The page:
I can’t remember if I had changed the gun to have no safety with your copy of the manuscript–so that he puts it “on safety” by putting the hammer down.


I referenced a firearm with a very short barrel that once belonged to Bonnie and Clyde. When I tried a longer, ‘Texas-style’ barrel, it looked like chimney emerging from the top of Conall’s head! Silly.


Okay, all my thoughts for now! Love, Marly


The drawing completed

What those who’d watched from the margins had to say

Midori Snyder (author and writer of the review of Maze of Blood that’s quoted on the jacket) “Ayiiii…kind of takes my breath away. It’s very “true” to the novel.”

Sienna Latham “Unsettling and beautiful. The trigger looks oddly like a very low ear!”

Paul Tree “Revolver as bone structure. It’s a brilliant thing.”

Mathijs van Soest “I like this version very much, but it is somehow strange to see a pistol in your drawings. Your drawings tend to have some melancholic features, but this is very confronting….yet very good.”

Harry Bell “I was unsure of the first version but didn’t have time to suggest anything earlier. I like this new one *much* more.”

Frank McNab “Class.”

Jonathan Paul Hayes “All at once very dark but extremely beautiful.”

Peter Byrom-Smith “This looks really great Clive.”

And the last words must be from author Marly Youmans

“As Paul said, the gun works as bone structure. And the image fits well in the series, uses the gunsight in an entrusting way. The brain in this one is macabre, full of ghosts. Many hurrahs to Clive.”

12 thoughts on “Marly and Clive talk heads

  1. How interesting to see the debate which has led to such a powerful conclusion in your illustration Clive.

    There is a deeply claustrophobic, threatening feel to this illustration as if the mind is closing in on itself. The strangeness keeps me, as the viewer, off-kilter. What is going on in the character’s head? Is this the anatomy of a suicidal mind I am looking at, or will I find something else as I read on?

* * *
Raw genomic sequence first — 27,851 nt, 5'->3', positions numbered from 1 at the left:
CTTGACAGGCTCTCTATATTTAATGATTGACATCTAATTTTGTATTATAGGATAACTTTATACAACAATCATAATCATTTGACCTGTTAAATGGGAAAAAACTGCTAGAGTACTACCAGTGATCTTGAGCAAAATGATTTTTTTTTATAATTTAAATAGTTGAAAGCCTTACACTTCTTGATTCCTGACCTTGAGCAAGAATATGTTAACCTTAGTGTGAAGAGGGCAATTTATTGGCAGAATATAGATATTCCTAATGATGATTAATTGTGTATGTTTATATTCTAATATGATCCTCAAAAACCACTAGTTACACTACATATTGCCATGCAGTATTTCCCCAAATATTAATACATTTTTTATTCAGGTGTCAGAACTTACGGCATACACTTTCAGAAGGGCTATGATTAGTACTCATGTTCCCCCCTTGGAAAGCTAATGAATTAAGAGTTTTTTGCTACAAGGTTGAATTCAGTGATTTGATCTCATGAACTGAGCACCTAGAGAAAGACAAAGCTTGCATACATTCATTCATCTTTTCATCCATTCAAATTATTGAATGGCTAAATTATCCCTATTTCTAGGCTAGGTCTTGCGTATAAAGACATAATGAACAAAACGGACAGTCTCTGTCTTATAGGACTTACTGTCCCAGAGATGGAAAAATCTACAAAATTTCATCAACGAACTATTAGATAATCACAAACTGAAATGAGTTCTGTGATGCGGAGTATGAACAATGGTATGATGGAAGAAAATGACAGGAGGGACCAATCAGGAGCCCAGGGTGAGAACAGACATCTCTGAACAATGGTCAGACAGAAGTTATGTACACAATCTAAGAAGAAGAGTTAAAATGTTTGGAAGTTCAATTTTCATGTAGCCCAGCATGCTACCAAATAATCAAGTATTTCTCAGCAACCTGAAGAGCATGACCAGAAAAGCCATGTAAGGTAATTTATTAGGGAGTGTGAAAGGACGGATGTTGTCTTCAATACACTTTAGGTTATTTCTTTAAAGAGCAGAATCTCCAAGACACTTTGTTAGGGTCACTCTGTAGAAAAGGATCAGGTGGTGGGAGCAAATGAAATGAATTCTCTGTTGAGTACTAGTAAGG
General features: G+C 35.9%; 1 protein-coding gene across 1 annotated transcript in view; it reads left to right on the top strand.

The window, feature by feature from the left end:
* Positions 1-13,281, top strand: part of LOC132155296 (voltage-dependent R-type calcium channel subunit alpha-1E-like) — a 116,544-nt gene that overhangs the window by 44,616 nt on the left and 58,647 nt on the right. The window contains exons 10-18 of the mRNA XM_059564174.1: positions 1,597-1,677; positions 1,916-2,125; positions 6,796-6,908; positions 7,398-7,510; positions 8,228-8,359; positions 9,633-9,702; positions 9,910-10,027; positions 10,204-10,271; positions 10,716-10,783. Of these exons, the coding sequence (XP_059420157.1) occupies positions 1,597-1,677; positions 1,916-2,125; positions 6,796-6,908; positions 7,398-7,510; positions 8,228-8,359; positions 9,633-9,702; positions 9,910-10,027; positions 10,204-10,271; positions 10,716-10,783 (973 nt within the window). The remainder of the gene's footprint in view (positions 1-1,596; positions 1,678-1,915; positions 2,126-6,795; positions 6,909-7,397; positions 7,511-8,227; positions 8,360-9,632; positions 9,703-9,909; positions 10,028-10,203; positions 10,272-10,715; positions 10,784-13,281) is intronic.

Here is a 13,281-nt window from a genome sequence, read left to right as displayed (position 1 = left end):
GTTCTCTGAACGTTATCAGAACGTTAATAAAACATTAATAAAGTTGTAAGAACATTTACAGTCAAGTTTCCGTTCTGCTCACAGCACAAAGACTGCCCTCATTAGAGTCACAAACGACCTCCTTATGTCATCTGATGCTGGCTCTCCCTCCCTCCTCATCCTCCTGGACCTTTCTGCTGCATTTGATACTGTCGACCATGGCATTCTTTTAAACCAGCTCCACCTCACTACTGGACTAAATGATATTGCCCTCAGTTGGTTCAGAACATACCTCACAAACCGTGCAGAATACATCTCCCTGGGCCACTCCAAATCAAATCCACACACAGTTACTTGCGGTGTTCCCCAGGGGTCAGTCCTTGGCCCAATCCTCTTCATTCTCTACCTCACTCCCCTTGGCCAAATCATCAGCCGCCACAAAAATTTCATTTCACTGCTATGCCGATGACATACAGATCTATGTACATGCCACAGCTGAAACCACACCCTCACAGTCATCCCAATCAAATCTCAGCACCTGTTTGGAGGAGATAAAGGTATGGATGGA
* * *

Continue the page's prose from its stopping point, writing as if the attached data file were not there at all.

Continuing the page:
I am glad you retained this air of ambiguity in your illustration, as we can never know for sure what goes on in someone else’s head, but only offer our own interpretations. This seems so well suited to Marly’s fictionalised exploration of the life and tragic early death of Robert E Howard in ‘Maze of Blood’.

  2. A shudderingly striking image. If I saw that on the shelf I would reach for it immediately, there are so many layers in that seemingly simple illustration. I loved reading your exchange with Marly, thanks. XxL

  3. This is great. The gun seems to be part of his head,
    I did not know about Marly’s hero, until Sarah talked about him. So I looked him up in wikipedia. And I found he loved his mother dearly, and that when she got ill, in hospital, and he was told she would not recover from her vegetative state, and was never going to be able to even know he was there besides her, and was going to die, very soon, he got out of the hospital, and into his car, and shot himself with his gun…

    In his case, the car seems like a substitute of his mother’s womb. As if he had wanted to die as part of her…

    • I too looked up the biographical details of Robert E Howard, though after I had read Marly’s ‘re-imagining’ of his life through her character Conall.

      It’s all deeply moving. In ‘Maze of Blood’ she has got so plausibly beneath the skin of her protagonist, that it’s almost as though we’re there with him. Creating the decorations and the cover for the book has been an enormous privilege.

      • i can’t wait to read the book.
        I will print all these entries, comments and all, and will slip them among the pages. The book will be even greater, if possible…